Will red tape seal up drug-benefit plans?

A hurdle for the new prescription-drug plan is bureaucratic: making sure 6.5 million low-income people don't get lost in the shuffle.

With the election over, the Bush administration's plan to provide prescription drugs to the elderly and disabled - bashed by critics as expensive and ineffective - enters an important phase and is hurtling toward an even more daunting one next year.

Beginning this week and lasting through 2004, Medicare recipients who already have discount prescription-drug cards can elect to switch companies for 2005 to try to find one that better meets their needs. Medicare officials are also urging low-income people who qualify to sign up for an extra $600 drug-assistance benefit.

But the major action will take place just over a year from now, when the drug-card program is replaced by a completely different drug benefit that takes effect Jan. 1, 2006. The program's biggest challenge isn't financial; it's bureaucratic. Medicare recipients must sign up for benefits. Critics doubt that vulnerable portions of society - the elderly, poor, and disabled - are up to the task of picking from a sophisticated array of options.

"They'll have to learn a whole new system that's much more complicated," says Leif Wellington Haase, a healthcare fellow at The Century Foundation in New York.

Among those who will have to sign up for the new program are 6.5 million low-income people whose drug benefits under another program, Medicaid, will terminate. Each will have to "opt in" to receive benefits; there will be no automatic coverage.

"It's mind-boggling to think of shifting 6.5 million people from Medicaid to various private plans under Medicare in six weeks [at the end of 2005] seamlessly," says Patricia Neuman, director of the Medicare Policy Project at the Kaiser Family Foundation.

Unless these people sign up by Jan. 1, 2006, they will lose their drug benefits and could stop taking their prescriptions, she says. A public education campaign is needed to alert Medicare and Medicaid recipients to the changes, she adds.

"We're asking people to take more responsibility for wading through their healthcare information, which is very, very difficult and very complex," says Deane Beebe, a spokeswoman for the Medicare Rights Center, a consumer group that helps seniors and the disabled sort out their Medicare options. Among those who will have to understand the new program and sign up for it are people with mental disabilities or poor reading skills, and those who don't speak English as a first language. Understanding how to choose these new benefits "is a daunting task for anybody, even a healthy person," Ms. Beebe says.

The federal government knows it has a challenge ahead and is putting top priority on helping low-income people "to be sure that they don't fall through the cracks," says Leslie Norwalk, deputy administrator of the Centers for Medicare and Medicaid Services (CMS), part of the Department of Health and Human Services.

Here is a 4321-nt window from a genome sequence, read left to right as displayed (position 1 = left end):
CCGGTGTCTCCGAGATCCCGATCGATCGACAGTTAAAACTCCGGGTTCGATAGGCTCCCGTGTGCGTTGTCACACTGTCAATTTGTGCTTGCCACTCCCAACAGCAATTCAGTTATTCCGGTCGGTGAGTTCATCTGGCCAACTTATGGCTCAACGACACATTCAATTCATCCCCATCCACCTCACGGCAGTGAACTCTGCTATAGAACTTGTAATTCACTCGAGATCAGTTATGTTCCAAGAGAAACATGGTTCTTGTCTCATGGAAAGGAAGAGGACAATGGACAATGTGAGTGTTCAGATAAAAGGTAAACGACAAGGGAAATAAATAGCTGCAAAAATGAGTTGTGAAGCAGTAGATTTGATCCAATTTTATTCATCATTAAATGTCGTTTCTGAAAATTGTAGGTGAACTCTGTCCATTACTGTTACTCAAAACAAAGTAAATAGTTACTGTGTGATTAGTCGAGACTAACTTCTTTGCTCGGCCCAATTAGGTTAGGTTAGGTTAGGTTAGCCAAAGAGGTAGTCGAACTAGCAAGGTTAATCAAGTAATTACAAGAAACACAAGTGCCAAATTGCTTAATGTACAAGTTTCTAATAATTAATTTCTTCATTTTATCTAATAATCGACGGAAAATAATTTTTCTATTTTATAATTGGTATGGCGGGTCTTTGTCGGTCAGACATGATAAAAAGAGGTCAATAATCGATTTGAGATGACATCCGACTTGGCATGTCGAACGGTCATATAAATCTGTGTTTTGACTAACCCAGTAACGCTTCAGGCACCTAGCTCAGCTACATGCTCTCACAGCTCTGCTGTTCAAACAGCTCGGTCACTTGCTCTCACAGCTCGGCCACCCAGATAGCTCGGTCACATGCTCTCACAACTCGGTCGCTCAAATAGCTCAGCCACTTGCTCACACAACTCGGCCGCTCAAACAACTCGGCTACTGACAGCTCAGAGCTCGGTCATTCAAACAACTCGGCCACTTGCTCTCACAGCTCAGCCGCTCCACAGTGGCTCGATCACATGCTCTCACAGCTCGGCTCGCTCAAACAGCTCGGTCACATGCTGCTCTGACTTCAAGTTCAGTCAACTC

Because low-income people have been served through Medicaid in the past, she says, "this is not a population that Medicare has ever tried to reach before.... We're hoping to learn all that we can through the [temporary] drug card [program], so that when the [full] drug benefit comes into place in 2006, we'll know better how to reach this particularly vulnerable population."

The existing discount-drug cards, which became available in June, are part of the Medicare Modernization Act signed into law in December 2003.

CMS has identified about 10 million people who lack other drug coverage and could benefit from the program. But so far only about 5.8 million have signed up, and about 2.5 million of them were automatically enrolled through belonging to a health maintenance organization. Most of the rest had to learn about the program themselves and then choose among dozens of competing cards, depending on their personal needs.

Drug-card holders save an average of 10 to 60 percent on the retail cost of drugs, according to CMS estimates. But many people have concluded that they can find prescription drugs more cheaply elsewhere, such as by searching the Internet, buying from Canada, using a state-funded program, or getting free samples from their doctor.

Many also are aware that they can sign up for the discount card at a later date if they change their minds. In an August study of people on Medicare, 53 percent said they thought discount cards "aren't worth the trouble because they don't do enough to help people with their drug costs and are too confusing to use," concluded the Kaiser Family Foundation and Harvard School of Public Health, which conducted the study. Moreover, 62 percent said they hadn't decided whether signing up for the full Medicare drug benefit beginning in 2006 would be worth it.

But that wait-and-see attitude may not be the best strategy. After the initial sign-up period ends on May 15, 2006, a rate hike of 1 percent per month will penalize those who apply later. The higher monthly cost will be in effect as long as they stay in the program.

While that crucial 2006 deadline looms, the CMS is still trying to get the word out about the temporary discount drug cards, which many eligible people still don't know exist. It's spending $3.95 million working with local community organizations to enroll more people.

Even with such efforts, the CMS doesn't expect to get everyone who is eligible into the program, Ms. Norwalk concedes. After all, "there's a whole host of Medicare beneficiaries who don't take drugs," she says. "And lucky them."

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